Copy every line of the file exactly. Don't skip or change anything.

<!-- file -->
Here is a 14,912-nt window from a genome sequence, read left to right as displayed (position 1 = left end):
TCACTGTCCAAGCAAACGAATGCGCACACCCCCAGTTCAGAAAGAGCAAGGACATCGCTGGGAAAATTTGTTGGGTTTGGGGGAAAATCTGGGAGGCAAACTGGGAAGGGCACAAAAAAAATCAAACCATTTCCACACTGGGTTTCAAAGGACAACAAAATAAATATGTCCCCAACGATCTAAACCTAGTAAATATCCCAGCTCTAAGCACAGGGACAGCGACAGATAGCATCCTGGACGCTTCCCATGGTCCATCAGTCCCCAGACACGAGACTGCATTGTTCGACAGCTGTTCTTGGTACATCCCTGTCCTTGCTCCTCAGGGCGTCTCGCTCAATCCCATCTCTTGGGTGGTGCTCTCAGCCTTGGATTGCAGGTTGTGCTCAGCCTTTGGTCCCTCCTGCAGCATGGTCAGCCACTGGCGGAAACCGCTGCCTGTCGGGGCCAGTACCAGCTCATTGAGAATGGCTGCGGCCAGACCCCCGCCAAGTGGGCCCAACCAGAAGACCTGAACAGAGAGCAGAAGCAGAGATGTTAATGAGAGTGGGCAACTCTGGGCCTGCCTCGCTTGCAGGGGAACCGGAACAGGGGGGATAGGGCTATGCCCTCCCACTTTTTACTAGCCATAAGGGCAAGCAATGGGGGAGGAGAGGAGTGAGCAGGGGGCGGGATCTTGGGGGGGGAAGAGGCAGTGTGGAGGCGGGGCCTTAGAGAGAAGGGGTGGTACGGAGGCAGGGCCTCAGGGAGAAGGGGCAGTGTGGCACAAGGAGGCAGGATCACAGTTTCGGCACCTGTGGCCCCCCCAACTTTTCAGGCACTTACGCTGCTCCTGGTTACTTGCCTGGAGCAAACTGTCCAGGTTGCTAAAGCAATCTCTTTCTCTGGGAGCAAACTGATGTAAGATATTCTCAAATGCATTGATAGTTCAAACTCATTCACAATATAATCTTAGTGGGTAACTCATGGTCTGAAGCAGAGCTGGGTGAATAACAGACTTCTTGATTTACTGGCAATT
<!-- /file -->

Here is a 14,912-nt window from a genome sequence, read left to right as displayed (position 1 = left end):
TCACTGTCCAAGCAAACGAATGCGCACACCCCCAGTTCAGAAAGAGCAAGGACATCGCTGGGAAAATTTGTTGGGTTTGGGGGAAAATCTGGGAGGCAAACTGGGAAGGGCACAAAAAAAATCAAACCATTTCCACACTGGGTTTCAAAGGACAACAAAATAAATATGTCCCCAACGATCTAAACCTAGTAAATATCCCAGCTCTAAGCACAGGGACAGCGACAGATAGCATCCTGGACGCTTCCCATGGTCCATCAGTCCCCAGACACGAGACTGCATTGTTCGACAGCTGTTCTTGGTACATCCCTGTCCTTGCTCCTCAGGGCGTCTCGCTCAATCCCATCTCTTGGGTGGTGCTCTCAGCCTTGGATTGCAGGTTGTGCTCAGCCTTTGGTCCCTCCTGCAGCATGGTCAGCCACTGGCGGAAACCGCTGCCTGTCGGGGCCAGTACCAGCTCATTGAGAATGGCTGCGGCCAGACCCCCGCCAAGTGGGCCCAACCAGAAGACCTGAACAGAGAGCAGAAGCAGAGATGTTAATGAGAGTGGGCAACTCTGGGCCTGCCTCGCTTGCAGGGGAACCGGAACAGGGGGGATAGGGCTATGCCCTCCCACTTTTTACTAGCCATAAGGGCAAGCAATGGGGGAGGAGAGGAGTGAGCAGGGGGCGGGATCTTGGGGGGGGAAGAGGCAGTGTGGAGGCGGGGCCTTAGAGAGAAGGGGTGGTACGGAGGCAGGGCCTCAGGGAGAAGGGGCAGTGTGGCACAAGGAGGCAGGATCACAGTTTCGGCACCTGTGGCCCCCCCAACTTTTCAGGCACTTACGCTGCTCCTGGTTACTTGCCTGGAGCAAACTGTCCAGGTTGCTAAAGCAATCTCTTTCTCTGGGAGCAAACTGATGTAAGATATTCTCAAATGCATTGATAGTTCAAACTCATTCACAATATAATCTTAGTGGGTAACTCATGGTCTGAAGCAGAGCTGGGTGAATAACAGACTTCTTGATTTACTGGCAATT